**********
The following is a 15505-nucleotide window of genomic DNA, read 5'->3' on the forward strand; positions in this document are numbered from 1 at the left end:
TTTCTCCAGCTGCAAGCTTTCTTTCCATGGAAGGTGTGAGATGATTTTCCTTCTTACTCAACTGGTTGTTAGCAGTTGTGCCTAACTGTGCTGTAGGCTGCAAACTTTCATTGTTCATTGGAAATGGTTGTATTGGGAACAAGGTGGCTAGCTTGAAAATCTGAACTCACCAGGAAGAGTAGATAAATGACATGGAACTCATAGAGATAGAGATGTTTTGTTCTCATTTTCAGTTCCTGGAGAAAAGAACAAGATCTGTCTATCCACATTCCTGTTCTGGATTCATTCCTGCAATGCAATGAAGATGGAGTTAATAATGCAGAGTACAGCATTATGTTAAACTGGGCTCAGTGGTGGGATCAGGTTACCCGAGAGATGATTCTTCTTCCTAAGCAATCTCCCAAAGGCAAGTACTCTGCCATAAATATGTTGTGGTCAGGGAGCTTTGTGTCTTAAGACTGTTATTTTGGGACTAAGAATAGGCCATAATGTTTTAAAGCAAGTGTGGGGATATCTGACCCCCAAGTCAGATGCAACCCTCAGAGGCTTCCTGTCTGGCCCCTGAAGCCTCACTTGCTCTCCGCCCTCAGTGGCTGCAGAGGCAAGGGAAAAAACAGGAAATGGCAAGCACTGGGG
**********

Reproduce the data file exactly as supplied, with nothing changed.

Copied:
The following is a 15505-nucleotide window of genomic DNA, read 5'->3' on the forward strand; positions in this document are numbered from 1 at the left end:
TTTCTCCAGCTGCAAGCTTTCTTTCCATGGAAGGTGTGAGATGATTTTCCTTCTTACTCAACTGGTTGTTAGCAGTTGTGCCTAACTGTGCTGTAGGCTGCAAACTTTCATTGTTCATTGGAAATGGTTGTATTGGGAACAAGGTGGCTAGCTTGAAAATCTGAACTCACCAGGAAGAGTAGATAAATGACATGGAACTCATAGAGATAGAGATGTTTTGTTCTCATTTTCAGTTCCTGGAGAAAAGAACAAGATCTGTCTATCCACATTCCTGTTCTGGATTCATTCCTGCAATGCAATGAAGATGGAGTTAATAATGCAGAGTACAGCATTATGTTAAACTGGGCTCAGTGGTGGGATCAGGTTACCCGAGAGATGATTCTTCTTCCTAAGCAATCTCCCAAAGGCAAGTACTCTGCCATAAATATGTTGTGGTCAGGGAGCTTTGTGTCTTAAGACTGTTATTTTGGGACTAAGAATAGGCCATAATGTTTTAAAGCAAGTGTGGGGATATCTGACCCCCAAGTCAGATGCAACCCTCAGAGGCTTCCTGTCTGGCCCCTGAAGCCTCACTTGCTCTCCGCCCTCAGTGGCTGCAGAGGCAAGGGAAAAAACAGGAAATGGCAAGCACTGGGG